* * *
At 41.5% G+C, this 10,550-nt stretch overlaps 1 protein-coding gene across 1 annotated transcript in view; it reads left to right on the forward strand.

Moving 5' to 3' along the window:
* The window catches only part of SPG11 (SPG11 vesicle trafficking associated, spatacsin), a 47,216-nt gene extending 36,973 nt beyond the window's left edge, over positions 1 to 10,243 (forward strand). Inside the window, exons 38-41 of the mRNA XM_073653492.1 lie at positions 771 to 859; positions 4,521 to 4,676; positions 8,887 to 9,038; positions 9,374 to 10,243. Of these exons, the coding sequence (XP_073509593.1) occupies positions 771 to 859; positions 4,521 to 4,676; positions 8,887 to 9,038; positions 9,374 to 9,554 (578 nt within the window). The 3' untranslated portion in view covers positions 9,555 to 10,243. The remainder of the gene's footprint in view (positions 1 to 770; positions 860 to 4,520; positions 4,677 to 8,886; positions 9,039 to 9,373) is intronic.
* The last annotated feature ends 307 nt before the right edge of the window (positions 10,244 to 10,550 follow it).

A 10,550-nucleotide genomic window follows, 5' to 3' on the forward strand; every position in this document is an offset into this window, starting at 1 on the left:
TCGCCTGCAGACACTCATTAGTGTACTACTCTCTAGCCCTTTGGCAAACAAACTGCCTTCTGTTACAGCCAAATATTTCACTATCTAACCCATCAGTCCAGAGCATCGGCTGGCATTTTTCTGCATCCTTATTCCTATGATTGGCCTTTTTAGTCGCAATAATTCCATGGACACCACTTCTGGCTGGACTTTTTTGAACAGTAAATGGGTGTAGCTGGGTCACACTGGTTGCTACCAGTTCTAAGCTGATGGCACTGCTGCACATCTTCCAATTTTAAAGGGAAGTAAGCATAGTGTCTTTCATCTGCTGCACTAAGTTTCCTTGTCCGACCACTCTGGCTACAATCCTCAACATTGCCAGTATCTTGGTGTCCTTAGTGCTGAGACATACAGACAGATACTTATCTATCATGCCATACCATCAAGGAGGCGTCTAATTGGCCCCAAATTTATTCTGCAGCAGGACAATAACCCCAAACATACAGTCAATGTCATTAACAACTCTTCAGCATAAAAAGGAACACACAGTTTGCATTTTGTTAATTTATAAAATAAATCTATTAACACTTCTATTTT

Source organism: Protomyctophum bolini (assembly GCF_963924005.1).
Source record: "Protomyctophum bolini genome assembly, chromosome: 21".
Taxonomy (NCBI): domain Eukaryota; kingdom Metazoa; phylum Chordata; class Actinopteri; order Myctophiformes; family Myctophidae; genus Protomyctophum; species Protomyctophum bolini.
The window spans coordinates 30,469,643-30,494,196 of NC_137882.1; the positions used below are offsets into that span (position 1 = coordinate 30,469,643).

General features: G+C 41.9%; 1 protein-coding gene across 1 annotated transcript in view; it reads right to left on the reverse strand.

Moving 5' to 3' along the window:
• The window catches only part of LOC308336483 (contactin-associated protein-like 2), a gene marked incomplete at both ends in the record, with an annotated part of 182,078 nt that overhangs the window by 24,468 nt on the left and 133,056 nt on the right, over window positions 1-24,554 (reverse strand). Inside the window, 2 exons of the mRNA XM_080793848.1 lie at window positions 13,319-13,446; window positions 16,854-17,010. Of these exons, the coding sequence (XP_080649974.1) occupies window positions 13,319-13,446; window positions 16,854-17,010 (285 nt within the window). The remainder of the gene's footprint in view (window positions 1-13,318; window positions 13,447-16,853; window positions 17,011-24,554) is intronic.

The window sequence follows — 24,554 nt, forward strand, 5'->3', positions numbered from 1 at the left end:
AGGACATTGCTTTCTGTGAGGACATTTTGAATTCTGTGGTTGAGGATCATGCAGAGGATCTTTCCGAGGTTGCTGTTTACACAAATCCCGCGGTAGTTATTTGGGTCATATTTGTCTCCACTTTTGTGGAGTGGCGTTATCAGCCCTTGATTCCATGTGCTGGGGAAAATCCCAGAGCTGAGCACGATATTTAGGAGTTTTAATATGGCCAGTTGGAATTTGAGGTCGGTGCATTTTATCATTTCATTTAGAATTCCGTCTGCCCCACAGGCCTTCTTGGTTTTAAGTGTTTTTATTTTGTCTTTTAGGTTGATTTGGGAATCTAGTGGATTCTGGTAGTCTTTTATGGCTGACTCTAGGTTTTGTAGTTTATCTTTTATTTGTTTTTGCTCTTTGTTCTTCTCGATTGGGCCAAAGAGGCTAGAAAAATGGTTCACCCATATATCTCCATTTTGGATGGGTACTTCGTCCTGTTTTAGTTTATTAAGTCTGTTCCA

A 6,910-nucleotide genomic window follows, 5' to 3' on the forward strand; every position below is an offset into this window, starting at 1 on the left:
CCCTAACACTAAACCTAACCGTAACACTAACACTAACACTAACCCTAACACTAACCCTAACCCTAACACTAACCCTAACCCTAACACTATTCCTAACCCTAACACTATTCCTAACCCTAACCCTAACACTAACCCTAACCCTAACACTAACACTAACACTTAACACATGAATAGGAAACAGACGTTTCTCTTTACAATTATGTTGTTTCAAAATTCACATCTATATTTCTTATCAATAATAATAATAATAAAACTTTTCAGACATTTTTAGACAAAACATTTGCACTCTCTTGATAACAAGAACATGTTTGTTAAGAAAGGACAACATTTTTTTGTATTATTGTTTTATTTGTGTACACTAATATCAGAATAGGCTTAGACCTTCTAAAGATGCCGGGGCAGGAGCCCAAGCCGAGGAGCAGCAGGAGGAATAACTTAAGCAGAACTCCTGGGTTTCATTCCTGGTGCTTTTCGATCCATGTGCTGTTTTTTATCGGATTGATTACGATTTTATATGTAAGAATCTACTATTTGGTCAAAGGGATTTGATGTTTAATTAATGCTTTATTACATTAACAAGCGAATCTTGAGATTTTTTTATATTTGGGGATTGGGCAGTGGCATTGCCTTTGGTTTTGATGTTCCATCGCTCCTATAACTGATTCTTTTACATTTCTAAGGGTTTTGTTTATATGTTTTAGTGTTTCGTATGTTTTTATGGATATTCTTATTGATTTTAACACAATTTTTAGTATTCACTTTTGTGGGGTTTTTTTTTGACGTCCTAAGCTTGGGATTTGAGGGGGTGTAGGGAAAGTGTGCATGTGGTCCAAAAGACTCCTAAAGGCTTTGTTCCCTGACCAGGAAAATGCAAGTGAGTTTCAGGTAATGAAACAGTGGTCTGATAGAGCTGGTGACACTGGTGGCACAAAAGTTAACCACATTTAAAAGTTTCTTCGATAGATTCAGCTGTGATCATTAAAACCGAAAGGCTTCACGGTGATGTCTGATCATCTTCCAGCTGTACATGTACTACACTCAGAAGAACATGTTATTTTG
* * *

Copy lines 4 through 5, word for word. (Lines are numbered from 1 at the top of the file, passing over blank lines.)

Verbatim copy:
* The last annotated feature ends 307 nt before the right edge of the window (positions 10,244 to 10,550 follow it).

A 10,550-nucleotide genomic window follows, 5' to 3' on the forward strand; every position in this document is an offset into this window, starting at 1 on the left: